The tugboat is just trapped there, in the last leg of the canal, as if the city grew up around it before it could escape. I have to get off my bike and stop for several minutes to think about this, even though the rain will be here any minute. I don't want to be caught out in it so far from anything-- there are no restaurants here, no stores, not even any homes. Ride ten blocks east from anywhere along Graham Avenue and you will find yourself right on the edge of New York City's flat earth, prey to the sea monsters and nightmares that romp below.
This tugboat is one of them. There is a bridge blocking it off from the main artery of the canal, and it sits low in water so colloidal and grey that you can't tell where it meets the shore in some places. You would have to survey the spot where the carpet of debris suddenly rises a foot and then scan for rocks and mortar poking through. If I fell in I'd rather sink like a stone and die than have to claw my way ashore and find a way to rinse off.
I can't ride out any further than Onderdonk Avenue before the rain intensifies and adds to the chorus of subliminal voices telling me that humans do not belong here. Places that would have to be fenced off in my neighborhood to keep people out are left wide open out here; I doubt many are so desperate as to trespass in a place where the earth itself is crusted with glass and rainbow-hued ooze. Homelessness that leads one to end up sleeping on Park Avenue is a sort of deity-in-disguise artfulness; homelessness that leads one to this place is a howl of true mind-death.
I love these places; I can afford to love them, because I have had no part in their creation or proliferation. This is an alien landscape to me, coming as I have from a newer city in the desert with unique environmental demands. You can find a wasteland in almost any city, but New York gets away with the worst of everything because of all the dazzling amusements nearby drawing the eye away from the worst of it. What it can't hide, the city pretends to embrace, having added excess, unfriendliness, strange odors, and crime to its list of features that city-dwellers have grown to love. Love us, and love our cesspools too! crows the city, and you are more than happy to-- except when most people imagine the worst the city has to offer, they are visualizing its ghettos. Its wastelands are unknown to all but the most dedicated laborers and determined curiosity-seekers.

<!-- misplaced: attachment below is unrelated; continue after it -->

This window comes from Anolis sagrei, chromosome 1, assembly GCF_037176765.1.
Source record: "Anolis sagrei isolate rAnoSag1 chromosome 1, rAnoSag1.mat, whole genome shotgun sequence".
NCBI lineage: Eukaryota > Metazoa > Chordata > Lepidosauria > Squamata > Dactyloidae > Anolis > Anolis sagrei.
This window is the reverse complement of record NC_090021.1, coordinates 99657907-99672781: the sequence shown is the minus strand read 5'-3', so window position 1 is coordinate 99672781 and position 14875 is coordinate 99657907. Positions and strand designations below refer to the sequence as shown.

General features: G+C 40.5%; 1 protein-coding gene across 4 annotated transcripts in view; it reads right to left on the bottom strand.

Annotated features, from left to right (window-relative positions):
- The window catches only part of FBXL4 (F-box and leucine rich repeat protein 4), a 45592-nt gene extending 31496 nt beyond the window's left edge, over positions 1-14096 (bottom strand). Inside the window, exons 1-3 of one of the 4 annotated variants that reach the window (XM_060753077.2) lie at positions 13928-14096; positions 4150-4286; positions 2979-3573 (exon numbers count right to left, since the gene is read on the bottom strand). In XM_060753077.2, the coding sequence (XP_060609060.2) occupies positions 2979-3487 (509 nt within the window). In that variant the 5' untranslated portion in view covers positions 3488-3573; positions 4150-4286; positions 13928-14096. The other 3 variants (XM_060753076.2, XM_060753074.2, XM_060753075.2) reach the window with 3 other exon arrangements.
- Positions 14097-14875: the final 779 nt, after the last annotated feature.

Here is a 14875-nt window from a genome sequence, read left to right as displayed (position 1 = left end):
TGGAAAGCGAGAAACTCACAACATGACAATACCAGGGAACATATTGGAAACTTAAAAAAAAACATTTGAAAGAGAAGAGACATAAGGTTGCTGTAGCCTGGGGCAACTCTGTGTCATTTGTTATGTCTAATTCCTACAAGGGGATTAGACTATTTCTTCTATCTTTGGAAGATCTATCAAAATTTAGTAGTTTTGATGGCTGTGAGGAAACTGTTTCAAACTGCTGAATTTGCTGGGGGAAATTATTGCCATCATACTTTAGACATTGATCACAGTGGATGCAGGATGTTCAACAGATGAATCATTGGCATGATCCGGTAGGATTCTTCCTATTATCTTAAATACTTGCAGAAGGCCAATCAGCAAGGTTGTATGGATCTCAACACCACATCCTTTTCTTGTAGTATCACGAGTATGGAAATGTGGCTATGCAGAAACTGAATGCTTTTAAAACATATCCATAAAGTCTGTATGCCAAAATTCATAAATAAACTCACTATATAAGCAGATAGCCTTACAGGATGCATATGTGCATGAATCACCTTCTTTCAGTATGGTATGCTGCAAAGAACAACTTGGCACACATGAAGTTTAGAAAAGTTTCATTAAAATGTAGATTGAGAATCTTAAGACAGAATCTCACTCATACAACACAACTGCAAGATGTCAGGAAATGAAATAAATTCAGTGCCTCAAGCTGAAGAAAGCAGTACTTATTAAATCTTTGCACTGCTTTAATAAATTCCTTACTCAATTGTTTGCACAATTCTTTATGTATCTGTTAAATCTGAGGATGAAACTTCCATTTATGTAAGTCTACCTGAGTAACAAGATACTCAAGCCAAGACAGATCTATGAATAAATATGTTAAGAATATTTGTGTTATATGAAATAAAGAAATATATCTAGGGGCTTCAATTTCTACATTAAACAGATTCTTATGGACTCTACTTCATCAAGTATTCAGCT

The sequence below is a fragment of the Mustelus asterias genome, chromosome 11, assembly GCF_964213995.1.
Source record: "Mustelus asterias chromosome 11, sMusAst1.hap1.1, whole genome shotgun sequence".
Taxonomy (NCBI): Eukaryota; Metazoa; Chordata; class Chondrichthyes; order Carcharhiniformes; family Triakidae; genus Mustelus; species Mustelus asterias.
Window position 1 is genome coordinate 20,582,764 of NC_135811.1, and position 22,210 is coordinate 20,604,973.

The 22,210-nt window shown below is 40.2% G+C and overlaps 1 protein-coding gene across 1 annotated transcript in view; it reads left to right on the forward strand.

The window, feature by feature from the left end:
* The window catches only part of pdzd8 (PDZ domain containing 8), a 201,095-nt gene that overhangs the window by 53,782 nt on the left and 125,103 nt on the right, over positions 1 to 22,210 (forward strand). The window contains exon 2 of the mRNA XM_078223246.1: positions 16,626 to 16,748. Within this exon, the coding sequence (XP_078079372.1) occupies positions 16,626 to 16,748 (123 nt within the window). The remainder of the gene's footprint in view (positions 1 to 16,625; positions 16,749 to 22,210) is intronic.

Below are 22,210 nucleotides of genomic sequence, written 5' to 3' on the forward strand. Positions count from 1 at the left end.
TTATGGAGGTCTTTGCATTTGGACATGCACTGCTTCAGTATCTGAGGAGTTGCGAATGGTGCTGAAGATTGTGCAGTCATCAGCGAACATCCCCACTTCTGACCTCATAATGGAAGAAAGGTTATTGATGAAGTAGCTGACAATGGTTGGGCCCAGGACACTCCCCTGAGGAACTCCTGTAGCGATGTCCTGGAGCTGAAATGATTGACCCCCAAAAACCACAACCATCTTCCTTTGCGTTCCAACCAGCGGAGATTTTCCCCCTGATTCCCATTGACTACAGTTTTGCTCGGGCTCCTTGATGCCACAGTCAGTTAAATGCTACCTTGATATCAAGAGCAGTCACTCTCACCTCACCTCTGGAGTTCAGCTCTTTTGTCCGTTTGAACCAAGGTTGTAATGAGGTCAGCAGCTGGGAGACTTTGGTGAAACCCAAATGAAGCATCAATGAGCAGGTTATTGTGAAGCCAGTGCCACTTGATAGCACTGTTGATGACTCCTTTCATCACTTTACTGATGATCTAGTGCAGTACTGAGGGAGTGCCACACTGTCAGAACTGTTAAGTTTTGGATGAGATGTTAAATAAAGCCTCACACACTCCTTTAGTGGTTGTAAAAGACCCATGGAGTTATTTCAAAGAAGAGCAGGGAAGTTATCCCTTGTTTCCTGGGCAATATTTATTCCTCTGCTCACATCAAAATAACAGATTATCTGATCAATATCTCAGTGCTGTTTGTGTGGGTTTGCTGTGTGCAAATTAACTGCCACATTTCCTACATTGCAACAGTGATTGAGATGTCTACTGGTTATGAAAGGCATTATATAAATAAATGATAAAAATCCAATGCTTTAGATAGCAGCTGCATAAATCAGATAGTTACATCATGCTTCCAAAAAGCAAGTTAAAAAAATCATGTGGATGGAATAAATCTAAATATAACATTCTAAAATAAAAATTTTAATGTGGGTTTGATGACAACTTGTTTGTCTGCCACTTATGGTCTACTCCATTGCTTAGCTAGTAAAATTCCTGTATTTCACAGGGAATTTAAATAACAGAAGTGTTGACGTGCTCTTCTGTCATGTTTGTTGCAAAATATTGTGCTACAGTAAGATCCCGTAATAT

Here is a five way intersection with more wide-open sky overhead than I've seen since I was home for Christmas. The buildings out here are monumental and functional, the great molars that grind up whatever has yet to be broken down before it lands in a heap just beyond. Even I can't tell for sure why it feels so obscene to linger here, why it's too much to bear unless you are whizzing past in a car like people must if they want to take this route between Brooklyn and Queens. Perhaps it's only because of the radiance of the city itself. Standing here and dwelling on it is like poring over photos of celebrity autopsies-- the beauty was never meant to be seen this way, from the inside out.
I think that I would like to live just nearby, between Olive Street and Morgan Avenue, in that borderland where you know something awful must be nearby because the road widens and the street slopes ever more downhill below you. A quiet place to live, with few children and rare foot traffic, and the lonely blasts from eighteen-wheelers reminding me of home and of every road trip I have ever taken. To live within equal walking-distance of the L train's Graham stop and a diesel-only filling station that I've never seen open for business. To have access to haunting vistas of billboards that advertise movies from five years ago, aging worse-- if it's possible-- than the films themselves have. To have the world divided so cleanly that, upon leaving the house, you will always know immediately whether you are walking the right way or the wrong way. And to walk the wrong way when it suits you, to wind up searching for a clean place on the stones by the Mary H. as she pines for other boats to tug along, festooned with old tires and seeming herself to be the most inhabitable object one could ever hope for, the last outpost of beauty you are liable to find on your way to where the earth can't bear to go on, the end of the East.